Among the top three powers, however, China has a unique nuclear policy. Beijing is the only one to have committed to a "no-first-use" policy, a pledge to not be the first to use nuclear weapons in the event of a conflict, and China has also traditionally not maintained a nuclear triad, or a combination of aerial, ground and naval warhead-equipped assets.

But the latest Pentagon report saw potential changes in these realms, as Beijing and the ruling Chinese Communist Party continue their global rise.

As for the no-first-use policy, the U.S. military observed "some ambiguity," stating that "there has also been no indication that national leaders are willing to publicly attach such additions, nuances, or caveats."

"The PRC's lack of transparency regarding the scope and scale of its nuclear modernization program, however, raises questions regarding its future intent as it fields larger, more capable nuclear forces," the report found. "Some PLA officers have discussed the PRC using nuclear weapons first in cases like when a conventional attack threatens the survival of the PLA's nuclear force or the CCP itself."

The report also found that China "has possibly already established a nascent 'nuclear triad' with the development of a nuclear capable air-launched ballistic missile (ALBM) and improvement of its ground and sea-based nuclear capabilities."

State Department spokesperson Ned Price also referenced the report in response to a question at Thursday's press conference, saying the assessment "suggests that China is leaving behind its previous nuclear doctrine of limited deterrence."

"It is the responsibility of nuclear-armed nations to act prudently and to, in the case of the development of a nuclear weapons program, we have sought to engage the PRC when it comes to arms control," Price said. "We have called for dialogue. We think all responsible countries that have these weapons should engage in an arms control dialogue. We remain ready and willing to do that, and we've made that known to PRC authorities."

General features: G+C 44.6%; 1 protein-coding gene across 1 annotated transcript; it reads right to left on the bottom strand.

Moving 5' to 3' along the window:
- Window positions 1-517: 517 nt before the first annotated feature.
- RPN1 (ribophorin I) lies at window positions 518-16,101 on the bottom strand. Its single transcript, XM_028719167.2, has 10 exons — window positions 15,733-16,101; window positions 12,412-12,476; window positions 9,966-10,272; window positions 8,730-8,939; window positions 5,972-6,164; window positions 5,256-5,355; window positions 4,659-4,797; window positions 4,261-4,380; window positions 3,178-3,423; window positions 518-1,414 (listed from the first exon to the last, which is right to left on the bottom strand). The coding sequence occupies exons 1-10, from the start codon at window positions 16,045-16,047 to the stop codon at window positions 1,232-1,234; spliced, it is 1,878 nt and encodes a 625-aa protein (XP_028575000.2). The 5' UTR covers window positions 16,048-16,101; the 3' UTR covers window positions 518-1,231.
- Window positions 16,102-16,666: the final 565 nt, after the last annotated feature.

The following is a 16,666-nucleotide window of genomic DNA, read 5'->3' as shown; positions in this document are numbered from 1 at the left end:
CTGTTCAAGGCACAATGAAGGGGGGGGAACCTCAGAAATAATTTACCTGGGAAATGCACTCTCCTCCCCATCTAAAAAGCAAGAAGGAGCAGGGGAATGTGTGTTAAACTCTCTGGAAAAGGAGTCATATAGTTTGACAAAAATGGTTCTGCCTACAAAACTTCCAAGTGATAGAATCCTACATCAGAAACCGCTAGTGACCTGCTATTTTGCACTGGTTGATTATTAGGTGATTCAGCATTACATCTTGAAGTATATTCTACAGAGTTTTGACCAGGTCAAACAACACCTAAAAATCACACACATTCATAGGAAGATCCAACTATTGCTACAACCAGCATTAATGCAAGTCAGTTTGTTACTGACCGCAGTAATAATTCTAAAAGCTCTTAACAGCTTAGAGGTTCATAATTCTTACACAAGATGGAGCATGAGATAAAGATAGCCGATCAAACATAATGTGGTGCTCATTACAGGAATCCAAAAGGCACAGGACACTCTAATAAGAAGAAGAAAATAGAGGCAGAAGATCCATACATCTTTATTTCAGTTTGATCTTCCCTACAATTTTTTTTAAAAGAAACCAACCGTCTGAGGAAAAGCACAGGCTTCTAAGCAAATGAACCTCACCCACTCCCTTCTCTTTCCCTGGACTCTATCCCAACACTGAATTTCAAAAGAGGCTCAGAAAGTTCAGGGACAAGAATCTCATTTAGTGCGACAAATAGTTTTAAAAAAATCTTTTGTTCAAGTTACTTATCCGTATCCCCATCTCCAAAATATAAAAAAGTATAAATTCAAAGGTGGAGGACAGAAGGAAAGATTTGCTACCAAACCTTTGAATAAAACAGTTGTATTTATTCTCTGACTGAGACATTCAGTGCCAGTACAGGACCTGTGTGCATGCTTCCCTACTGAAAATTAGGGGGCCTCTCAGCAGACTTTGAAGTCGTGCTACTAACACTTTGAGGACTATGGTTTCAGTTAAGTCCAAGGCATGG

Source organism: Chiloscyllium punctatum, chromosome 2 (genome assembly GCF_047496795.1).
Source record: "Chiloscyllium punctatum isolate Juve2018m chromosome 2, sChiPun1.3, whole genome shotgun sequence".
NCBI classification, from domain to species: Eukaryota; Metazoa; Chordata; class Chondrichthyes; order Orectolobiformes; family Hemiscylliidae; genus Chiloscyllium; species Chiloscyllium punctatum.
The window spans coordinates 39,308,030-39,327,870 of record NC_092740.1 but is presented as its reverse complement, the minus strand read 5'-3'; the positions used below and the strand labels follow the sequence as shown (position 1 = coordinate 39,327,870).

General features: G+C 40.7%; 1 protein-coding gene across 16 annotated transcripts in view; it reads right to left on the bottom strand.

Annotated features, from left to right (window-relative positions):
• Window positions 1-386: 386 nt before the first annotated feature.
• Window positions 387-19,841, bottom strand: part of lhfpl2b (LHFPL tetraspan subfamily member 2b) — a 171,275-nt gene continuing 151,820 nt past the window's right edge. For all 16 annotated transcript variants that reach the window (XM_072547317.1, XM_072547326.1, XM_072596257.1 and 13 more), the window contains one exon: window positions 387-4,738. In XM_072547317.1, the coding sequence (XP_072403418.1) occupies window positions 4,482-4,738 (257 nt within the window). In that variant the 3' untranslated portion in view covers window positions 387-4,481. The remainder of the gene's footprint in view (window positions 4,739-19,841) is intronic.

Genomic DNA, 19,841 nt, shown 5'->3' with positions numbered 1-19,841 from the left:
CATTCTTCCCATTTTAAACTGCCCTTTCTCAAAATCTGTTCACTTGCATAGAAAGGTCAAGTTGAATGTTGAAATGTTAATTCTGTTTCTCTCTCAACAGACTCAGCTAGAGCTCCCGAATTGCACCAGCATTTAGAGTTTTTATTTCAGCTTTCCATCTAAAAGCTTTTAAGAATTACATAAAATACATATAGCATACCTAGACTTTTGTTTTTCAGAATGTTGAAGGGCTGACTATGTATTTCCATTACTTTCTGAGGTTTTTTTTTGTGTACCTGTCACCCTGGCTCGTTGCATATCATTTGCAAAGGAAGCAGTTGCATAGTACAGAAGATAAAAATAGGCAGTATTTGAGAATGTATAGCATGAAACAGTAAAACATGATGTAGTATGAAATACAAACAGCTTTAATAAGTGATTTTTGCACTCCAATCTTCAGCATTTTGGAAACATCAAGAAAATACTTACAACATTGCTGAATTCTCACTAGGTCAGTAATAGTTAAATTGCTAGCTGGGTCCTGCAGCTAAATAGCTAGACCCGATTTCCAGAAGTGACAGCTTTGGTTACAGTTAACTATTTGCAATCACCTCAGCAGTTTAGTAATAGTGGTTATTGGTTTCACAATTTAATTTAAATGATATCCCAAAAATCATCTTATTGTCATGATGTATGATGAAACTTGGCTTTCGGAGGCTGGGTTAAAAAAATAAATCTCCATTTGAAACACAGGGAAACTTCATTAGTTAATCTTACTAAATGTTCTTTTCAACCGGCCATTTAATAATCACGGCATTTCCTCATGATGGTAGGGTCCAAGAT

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Military vehicles carry China's DF-41 nuclear-capable intercontinental ballistic missiles in a military parade at Tiananmen Square in Beijing on October 1, 2019, to mark the 70th anniversary of the founding of the People's Republic of China. GREG BAKER/AFP/Getty Images

At a time when U.S.-China relations continue to teeter on the brink of crisis over flashpoints such as Taiwan and the South China Sea, however, Beijing saw the latest report as an unhelpful addition to their dynamic.

"The Defense Department report, just like similar reports in the past, disregards facts and is filled with bias," Chinese Foreign Ministry spokesperson Wang Wenbin told a press conference on Thursday. "The U.S. is using this report to hype up the 'China nuclear threat' theory. The international community has long seen through this trick of manipulating rhetoric in an attempt to confuse public opinion."

He also discussed moves seen as decreasing international strategic stability, noting Washington's withdrawal from bilateral deals with Moscow such as the Anti-Ballistic Missile (ABM) Treaty, the Intermediate-range Nuclear Forces (INF) Treaty and the development of new platforms once banned by these deals.

However, China has long differed in this area from the U.S. and Russia, as it has never been bound by such pacts, and has repeatedly refused to join them, allowing the People's Liberation Army to amass a formidable array of mid-range missile systems.

Wang also condemned the formation in September of a new Pacific-focused alliance between Australia, the United Kingdom and the U.S.

"These U.S. moves gravely undermine global strategic stability and international peace and security," Wang said. "China urges the U.S. to earnestly assume its special and primary responsibilities towards nuclear disarmament, and drastically and substantively reduce its nuclear stockpile in a verifiable, irreversible and legally-binding manner to uphold global strategic equilibrium and stability."

And he reiterated the self-defensive nature of China's own far smaller, albeit growing nuclear arsenal.

"No country will be threatened by China's nuclear weapons so long as it does not use nuclear weapons against China," Wang said.

This article has been updated to include remarks from State Department spokesperson Ned Price.